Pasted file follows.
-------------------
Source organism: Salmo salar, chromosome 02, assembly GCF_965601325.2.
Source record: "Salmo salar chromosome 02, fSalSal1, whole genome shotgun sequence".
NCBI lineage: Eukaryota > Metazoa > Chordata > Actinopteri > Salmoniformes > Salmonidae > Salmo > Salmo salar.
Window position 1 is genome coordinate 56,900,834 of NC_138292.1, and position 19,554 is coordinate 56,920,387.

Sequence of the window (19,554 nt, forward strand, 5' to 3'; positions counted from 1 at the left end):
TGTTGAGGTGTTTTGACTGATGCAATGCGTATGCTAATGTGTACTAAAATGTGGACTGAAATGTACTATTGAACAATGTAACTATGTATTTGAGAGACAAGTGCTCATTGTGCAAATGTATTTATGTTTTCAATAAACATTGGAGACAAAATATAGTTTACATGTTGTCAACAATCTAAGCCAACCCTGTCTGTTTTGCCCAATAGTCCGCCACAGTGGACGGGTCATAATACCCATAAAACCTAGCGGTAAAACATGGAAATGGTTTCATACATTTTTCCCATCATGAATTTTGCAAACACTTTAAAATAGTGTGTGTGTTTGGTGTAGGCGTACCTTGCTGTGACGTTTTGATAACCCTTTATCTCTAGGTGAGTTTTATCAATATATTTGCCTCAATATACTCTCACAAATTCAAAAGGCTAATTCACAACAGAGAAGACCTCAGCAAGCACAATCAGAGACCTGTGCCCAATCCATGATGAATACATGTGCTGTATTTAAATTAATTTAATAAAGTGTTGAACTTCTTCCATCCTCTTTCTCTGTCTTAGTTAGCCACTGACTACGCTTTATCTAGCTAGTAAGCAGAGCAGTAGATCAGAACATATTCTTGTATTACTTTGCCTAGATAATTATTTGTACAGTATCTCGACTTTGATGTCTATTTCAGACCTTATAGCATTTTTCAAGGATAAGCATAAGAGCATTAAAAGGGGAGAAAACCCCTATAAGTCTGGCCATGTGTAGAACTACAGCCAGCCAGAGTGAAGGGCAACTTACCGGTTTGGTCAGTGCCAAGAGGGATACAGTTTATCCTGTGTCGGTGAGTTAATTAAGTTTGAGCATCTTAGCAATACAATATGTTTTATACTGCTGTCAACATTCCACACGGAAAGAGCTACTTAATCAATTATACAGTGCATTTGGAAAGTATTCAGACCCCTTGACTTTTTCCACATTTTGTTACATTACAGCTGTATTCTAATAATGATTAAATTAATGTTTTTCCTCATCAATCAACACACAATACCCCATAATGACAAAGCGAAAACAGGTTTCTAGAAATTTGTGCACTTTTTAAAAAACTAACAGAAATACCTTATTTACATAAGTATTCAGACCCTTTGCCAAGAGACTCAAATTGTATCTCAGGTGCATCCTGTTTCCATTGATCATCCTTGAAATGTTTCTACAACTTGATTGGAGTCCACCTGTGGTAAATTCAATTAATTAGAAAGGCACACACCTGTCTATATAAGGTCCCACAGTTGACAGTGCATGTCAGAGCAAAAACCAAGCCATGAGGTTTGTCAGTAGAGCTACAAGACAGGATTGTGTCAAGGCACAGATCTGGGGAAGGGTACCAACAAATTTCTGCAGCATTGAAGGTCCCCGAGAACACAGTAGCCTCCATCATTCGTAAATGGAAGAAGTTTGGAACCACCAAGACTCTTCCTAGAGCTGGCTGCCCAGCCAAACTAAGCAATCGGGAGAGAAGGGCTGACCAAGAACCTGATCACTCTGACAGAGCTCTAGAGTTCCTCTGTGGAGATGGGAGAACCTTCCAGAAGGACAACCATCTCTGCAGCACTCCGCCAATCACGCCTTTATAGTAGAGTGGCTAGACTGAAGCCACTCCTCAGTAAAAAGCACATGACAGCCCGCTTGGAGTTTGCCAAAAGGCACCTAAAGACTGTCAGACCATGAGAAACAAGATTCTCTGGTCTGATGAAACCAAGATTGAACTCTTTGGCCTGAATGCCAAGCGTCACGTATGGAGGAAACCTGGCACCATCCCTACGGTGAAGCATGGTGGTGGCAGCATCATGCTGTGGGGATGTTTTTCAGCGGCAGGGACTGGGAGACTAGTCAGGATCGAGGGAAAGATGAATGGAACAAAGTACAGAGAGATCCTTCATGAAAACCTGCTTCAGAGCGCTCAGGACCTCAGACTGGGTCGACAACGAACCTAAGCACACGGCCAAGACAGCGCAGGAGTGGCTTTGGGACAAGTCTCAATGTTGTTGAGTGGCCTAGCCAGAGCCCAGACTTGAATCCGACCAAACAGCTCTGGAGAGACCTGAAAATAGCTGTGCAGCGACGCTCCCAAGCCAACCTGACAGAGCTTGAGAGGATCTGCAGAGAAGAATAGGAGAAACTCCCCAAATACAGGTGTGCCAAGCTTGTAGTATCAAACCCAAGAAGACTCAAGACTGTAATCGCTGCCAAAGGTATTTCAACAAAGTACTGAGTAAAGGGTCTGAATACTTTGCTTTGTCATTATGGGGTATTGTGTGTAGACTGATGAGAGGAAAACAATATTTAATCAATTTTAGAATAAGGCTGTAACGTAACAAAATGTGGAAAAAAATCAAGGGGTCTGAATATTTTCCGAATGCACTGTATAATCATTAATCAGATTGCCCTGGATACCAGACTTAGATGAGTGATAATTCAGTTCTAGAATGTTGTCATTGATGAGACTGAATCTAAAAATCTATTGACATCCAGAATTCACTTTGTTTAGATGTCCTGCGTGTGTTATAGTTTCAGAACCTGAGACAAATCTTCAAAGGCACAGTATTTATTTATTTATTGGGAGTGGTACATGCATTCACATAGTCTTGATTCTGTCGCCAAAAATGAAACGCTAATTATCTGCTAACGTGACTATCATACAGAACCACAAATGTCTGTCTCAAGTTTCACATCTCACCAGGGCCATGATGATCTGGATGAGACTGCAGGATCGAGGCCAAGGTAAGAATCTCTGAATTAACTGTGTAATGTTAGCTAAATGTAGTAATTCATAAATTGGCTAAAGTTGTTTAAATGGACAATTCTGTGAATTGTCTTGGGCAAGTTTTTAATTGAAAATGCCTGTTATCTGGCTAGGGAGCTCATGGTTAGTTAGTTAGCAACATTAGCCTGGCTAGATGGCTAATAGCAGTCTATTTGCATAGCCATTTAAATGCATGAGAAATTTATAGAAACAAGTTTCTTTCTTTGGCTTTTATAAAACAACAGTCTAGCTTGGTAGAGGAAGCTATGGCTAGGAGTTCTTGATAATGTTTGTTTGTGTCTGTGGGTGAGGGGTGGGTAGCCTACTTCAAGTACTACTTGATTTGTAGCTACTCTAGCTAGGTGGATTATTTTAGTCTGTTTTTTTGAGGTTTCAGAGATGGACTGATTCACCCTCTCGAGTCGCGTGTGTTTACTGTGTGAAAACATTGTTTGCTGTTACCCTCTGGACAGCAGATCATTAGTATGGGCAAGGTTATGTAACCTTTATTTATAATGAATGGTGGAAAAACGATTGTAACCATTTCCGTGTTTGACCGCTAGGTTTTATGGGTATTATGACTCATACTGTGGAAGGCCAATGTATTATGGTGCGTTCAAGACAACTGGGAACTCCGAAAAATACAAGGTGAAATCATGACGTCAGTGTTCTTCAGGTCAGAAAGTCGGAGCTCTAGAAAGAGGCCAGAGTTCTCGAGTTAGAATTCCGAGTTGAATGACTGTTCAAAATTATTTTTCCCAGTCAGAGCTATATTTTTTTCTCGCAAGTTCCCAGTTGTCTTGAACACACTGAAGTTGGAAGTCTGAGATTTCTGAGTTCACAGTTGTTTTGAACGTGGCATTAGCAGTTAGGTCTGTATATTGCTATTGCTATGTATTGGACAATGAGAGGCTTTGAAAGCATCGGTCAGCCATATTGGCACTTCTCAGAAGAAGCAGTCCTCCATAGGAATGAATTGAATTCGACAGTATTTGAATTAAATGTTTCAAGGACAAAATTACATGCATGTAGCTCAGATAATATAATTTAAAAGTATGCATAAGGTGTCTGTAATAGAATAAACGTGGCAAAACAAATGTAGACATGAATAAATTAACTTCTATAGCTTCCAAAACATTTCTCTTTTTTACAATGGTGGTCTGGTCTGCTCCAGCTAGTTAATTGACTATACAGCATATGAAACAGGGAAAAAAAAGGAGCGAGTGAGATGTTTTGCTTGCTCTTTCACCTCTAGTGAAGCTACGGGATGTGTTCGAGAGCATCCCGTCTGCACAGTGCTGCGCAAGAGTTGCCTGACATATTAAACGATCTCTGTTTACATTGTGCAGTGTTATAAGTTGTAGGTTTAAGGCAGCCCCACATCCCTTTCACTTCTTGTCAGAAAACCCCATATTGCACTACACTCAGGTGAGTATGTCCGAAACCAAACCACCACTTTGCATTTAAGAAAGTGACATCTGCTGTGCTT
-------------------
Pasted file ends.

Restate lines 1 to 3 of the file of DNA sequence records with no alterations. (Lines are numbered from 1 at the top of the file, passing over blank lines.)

Source organism: Salmo salar, chromosome 02, assembly GCF_965601325.2.
Source record: "Salmo salar chromosome 02, fSalSal1, whole genome shotgun sequence".
NCBI lineage: Eukaryota > Metazoa > Chordata > Actinopteri > Salmoniformes > Salmonidae > Salmo > Salmo salar.